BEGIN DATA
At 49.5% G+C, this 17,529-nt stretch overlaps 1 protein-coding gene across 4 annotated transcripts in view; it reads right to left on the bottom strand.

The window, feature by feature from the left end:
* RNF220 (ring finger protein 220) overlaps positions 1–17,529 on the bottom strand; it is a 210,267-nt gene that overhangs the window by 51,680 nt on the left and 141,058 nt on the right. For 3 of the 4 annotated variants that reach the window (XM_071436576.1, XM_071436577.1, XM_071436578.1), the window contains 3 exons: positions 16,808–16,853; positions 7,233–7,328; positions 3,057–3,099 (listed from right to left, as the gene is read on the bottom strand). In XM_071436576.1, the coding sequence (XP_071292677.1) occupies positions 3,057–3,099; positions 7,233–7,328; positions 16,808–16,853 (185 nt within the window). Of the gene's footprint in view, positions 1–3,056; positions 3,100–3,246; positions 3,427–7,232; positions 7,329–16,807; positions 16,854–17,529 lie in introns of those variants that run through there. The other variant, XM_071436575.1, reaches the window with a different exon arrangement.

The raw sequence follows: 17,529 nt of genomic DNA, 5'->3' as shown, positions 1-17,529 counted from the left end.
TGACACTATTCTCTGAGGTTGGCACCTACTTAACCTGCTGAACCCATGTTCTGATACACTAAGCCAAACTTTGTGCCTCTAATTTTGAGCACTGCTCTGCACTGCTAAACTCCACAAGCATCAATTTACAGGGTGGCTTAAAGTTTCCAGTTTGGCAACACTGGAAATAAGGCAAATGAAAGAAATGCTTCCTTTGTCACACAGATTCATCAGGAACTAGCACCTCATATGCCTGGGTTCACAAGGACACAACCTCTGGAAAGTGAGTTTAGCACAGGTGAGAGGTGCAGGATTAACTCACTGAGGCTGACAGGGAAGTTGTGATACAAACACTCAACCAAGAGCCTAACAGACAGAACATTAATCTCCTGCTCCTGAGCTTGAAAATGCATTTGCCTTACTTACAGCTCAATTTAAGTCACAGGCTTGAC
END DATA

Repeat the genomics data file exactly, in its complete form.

At 49.5% G+C, this 17,529-nt stretch overlaps 1 protein-coding gene across 4 annotated transcripts in view; it reads right to left on the bottom strand.

The window, feature by feature from the left end:
* RNF220 (ring finger protein 220) overlaps positions 1–17,529 on the bottom strand; it is a 210,267-nt gene that overhangs the window by 51,680 nt on the left and 141,058 nt on the right. For 3 of the 4 annotated variants that reach the window (XM_071436576.1, XM_071436577.1, XM_071436578.1), the window contains 3 exons: positions 16,808–16,853; positions 7,233–7,328; positions 3,057–3,099 (listed from right to left, as the gene is read on the bottom strand). In XM_071436576.1, the coding sequence (XP_071292677.1) occupies positions 3,057–3,099; positions 7,233–7,328; positions 16,808–16,853 (185 nt within the window). Of the gene's footprint in view, positions 1–3,056; positions 3,100–3,246; positions 3,427–7,232; positions 7,329–16,807; positions 16,854–17,529 lie in introns of those variants that run through there. The other variant, XM_071436575.1, reaches the window with a different exon arrangement.

The raw sequence follows: 17,529 nt of genomic DNA, 5'->3' as shown, positions 1-17,529 counted from the left end.
TGACACTATTCTCTGAGGTTGGCACCTACTTAACCTGCTGAACCCATGTTCTGATACACTAAGCCAAACTTTGTGCCTCTAATTTTGAGCACTGCTCTGCACTGCTAAACTCCACAAGCATCAATTTACAGGGTGGCTTAAAGTTTCCAGTTTGGCAACACTGGAAATAAGGCAAATGAAAGAAATGCTTCCTTTGTCACACAGATTCATCAGGAACTAGCACCTCATATGCCTGGGTTCACAAGGACACAACCTCTGGAAAGTGAGTTTAGCACAGGTGAGAGGTGCAGGATTAACTCACTGAGGCTGACAGGGAAGTTGTGATACAAACACTCAACCAAGAGCCTAACAGACAGAACATTAATCTCCTGCTCCTGAGCTTGAAAATGCATTTGCCTTACTTACAGCTCAATTTAAGTCACAGGCTTGAC